Edward Snowden said the National Security Agency and its British counterpart are among the “worst offenders” engaged in uncontrolled mass surveillance.

Senator Mark Udall (D-Colo.) is leading a bipartisan coalition of senators aiming to rein in the NSA's widespread surveillance.

Is it really possible that the President of the United States knows as little about what his administration is doing as his defenders claim? That no one tells him anything about what’s going on until he reads it in the papers?

At a hearing before the House Intelligence Committee, chairman Mike Rogers threw softballs to NSA chief General Keith Alexander.

The Fifth Estate is more like a documentary — without the context or the strict adherence to documentable facts — than it is an dramatization.

The National Security Agency is collecting over 250 million e-mail address books and instant-messaging contact lists a year, many from Americans.

Opening of the highly controversial National Security Agency (NSA) data center in Utah has been delayed after major electrical problems at the facility led to a series of explosions and fires, according to news reports. Official documents suggest there have been at least ten power surges over the last year, each one costing taxpayers up to $100,000. Still, the problems are apparently not even properly understood yet, let alone close to being fixed.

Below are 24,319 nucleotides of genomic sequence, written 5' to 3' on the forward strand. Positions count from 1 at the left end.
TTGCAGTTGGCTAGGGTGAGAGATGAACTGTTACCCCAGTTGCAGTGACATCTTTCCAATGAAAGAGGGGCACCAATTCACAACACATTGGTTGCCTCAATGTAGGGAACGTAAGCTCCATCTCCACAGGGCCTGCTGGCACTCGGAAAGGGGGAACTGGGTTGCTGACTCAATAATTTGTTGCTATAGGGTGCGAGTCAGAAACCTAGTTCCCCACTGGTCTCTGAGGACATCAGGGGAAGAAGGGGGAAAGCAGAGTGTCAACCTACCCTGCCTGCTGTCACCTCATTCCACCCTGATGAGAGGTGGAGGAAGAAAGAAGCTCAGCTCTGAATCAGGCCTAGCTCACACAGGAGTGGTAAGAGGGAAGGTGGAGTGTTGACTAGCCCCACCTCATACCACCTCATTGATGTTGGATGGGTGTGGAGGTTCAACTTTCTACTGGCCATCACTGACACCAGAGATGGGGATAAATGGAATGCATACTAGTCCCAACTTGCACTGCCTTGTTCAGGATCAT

NSA Director Gen. Keith Alexander admitted that the Obama administration has been using misleading statistics to convince Americans that the NSA has successfully foiled numerous terrorist plots.

A bipartisan group of U.S senators has introduced legislation to end the National Security Agency's bulk collection of Americans' telephone call records and electronic communications.

While some Americans have claimed U.S. government surveillance of Americans is innocuous, others have equated it with the infamous East German Stasi. Actually, it’s worse.

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